Dania Shoaib started practicing Arabic calligraphy when she was 14 through painting. Back then, she was obsessed with all things Mughal, peacocks, and mandalas! Now, she takes inspiration from her culture, Islamic architecture, and the word of Allah.
We talk to Dania about pop culture, calligraphy and storytelling.
How does your work relate to your heritage?
I have a blended identity: I am a Pakistani-American Muslim. I aim to include all parts of my identity in my artwork. My Pakistani heritage can be seen in my Desi-inspired collections on Redbubble such as my best selling Rooh Afza design or my several Badshahi Mosque designs. Living in the United States, my mother always chose to decorate our home with unique pieces from Pakistan. As such, my greatest lens into my Pakistani heritage has always been art. Pakistani culture is full of art – we even put it on our trucks! The unique South Asian design elements can be found in the architecture and tile work unique to the region. I take great inspiration from the architectural sites created during the Mughal empire.
Above all, however, the Word of Allah inspires my creativity. The powerful verses of their Quran invoke different emotions within those who listen, and those emotions can be connected to visual elements including lines, shapes, and colors. Arabic calligraphy is a centuries old art form that has been customized by time and place. The Ottomans were known for their decorative illuminations combined with unique Diwani scripts while the Mughals were known to ornament their structures with Arabic calligraphy in lieu of human figures. For me, Arabic calligraphy is not only a way I connect to my Muslim heritage, it is also a form of worship through which I glorify the Most High.
Lastly, my American heritage can be seen through the fusion in many of my pieces such as the Hijabi Starbucks Siren or the United States in Mirror Fabric designs.
Through visual arts, how can we reclaim narratives and tell our own stories?
No two artists can or will ever create the same piece – be it a painting, a poem, or a sculpture. Visual art has the added beauty of not requiring words. When we transfer stories through speech, the information is at risk of becoming corrupted as more and more people convey it in their own ways. For the visual artist, he or she can create a piece that no other human can corrupt with their own thoughts. Visual art is open to interpretation, yes, but it allows for the artist to put forth the way they understand the narratives around them. This gives visual artists the unique opportunity to reclaim entire narratives while being safeguarded from the corruption of others.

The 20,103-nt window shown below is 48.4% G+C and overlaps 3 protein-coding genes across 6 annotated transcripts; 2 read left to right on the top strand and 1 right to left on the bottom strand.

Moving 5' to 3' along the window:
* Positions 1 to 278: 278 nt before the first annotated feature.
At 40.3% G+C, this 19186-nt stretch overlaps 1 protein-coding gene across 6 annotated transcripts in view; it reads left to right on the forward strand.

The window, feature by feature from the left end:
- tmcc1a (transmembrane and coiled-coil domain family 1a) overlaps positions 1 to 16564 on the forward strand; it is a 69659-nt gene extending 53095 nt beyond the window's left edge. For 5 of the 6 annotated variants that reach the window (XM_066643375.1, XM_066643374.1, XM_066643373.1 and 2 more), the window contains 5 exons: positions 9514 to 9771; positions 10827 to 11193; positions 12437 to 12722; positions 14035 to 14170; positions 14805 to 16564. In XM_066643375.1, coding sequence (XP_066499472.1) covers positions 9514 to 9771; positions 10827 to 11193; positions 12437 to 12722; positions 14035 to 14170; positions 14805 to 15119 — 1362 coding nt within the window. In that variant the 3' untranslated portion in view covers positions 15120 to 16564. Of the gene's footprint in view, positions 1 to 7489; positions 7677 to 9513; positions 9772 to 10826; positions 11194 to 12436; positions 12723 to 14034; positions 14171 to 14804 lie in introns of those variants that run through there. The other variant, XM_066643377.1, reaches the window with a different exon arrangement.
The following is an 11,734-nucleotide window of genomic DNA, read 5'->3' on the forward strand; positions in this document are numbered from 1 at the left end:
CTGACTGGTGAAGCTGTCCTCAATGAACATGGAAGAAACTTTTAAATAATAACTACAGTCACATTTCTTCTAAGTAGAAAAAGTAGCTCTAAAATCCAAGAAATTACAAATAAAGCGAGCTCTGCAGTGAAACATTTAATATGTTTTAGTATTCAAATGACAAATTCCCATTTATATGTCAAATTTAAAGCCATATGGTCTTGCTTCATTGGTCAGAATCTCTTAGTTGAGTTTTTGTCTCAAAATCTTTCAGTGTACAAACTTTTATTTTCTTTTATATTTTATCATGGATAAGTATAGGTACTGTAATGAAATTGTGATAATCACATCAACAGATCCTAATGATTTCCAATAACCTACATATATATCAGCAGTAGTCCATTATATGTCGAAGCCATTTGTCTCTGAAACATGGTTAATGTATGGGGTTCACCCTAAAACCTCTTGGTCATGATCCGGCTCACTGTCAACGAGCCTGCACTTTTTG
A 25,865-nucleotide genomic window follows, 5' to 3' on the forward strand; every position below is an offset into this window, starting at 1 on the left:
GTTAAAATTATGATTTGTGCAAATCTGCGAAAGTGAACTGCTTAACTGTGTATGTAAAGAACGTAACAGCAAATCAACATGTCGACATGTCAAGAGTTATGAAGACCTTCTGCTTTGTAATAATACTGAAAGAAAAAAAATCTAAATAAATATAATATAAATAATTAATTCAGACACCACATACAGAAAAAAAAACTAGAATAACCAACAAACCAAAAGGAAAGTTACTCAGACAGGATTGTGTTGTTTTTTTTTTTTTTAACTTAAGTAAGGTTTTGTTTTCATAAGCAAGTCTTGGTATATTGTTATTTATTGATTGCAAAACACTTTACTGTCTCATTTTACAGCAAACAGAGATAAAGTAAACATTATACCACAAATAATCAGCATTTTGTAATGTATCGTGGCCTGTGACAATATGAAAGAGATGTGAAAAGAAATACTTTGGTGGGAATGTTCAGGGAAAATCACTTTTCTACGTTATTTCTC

What was your thought process and inspiration behind your illustrations?
The illustrations on my Redbubble store mostly feature small pieces of Pakistani or Muslim traditions. You will find both designs featuring hijabi women and women modeling Desi style shawls. The thought process behind each piece is how can I deliver the most connection to one’s culture or tradition in the most artistic way while keeping it simple. Most of my illustrations sell as stickers, so there isn’t much space for intricate design. I wanted people to be able to have small tokens that remind them of their cultures.
I also want to create art for people who live in between worlds – those of us with blended identities. I hope my pieces can be appreciate by people of all backgrounds who carry so many unique experiences.
Your work evokes a sense of pop culture – is this something that influences your creativity?
I’ve never thought about it as pop culture, but there is certainly an element of modernity in my work. I try to connect the old and the new, the simple and the ornate. The drive to connect the beautiful and historic elements of Eastern art forms with Western styles certainly influences my creativity. I’m going to run with the idea of “pop culture” for future designs now!
Why did you choose to develop them into a series of stickers?
When I started undergrad, I noticed everyone’s laptops were covered in stickers. I felt this was such an amusing way for people to express themselves. My own laptop is covered in stickers featuring powerful Muslim women to scientific research. In this way, I have been able to collect visual elements and combine them into something unique to me. No two people will have the exact same sticker collection. So, as I learned more about Redbubble, I eagerly joined and uploaded my designs. My original thought was whether or not someone buys my stickers, I am doing it as a way for me to create a portfolio of all my designs. Alhamdulillah, the stickers have become more popular than I could have ever imagined! They are also a great way for people to introduce art into their lives without having to commit to other expensive or large pieces of visual art. My friends and family have even bought them to put in journals!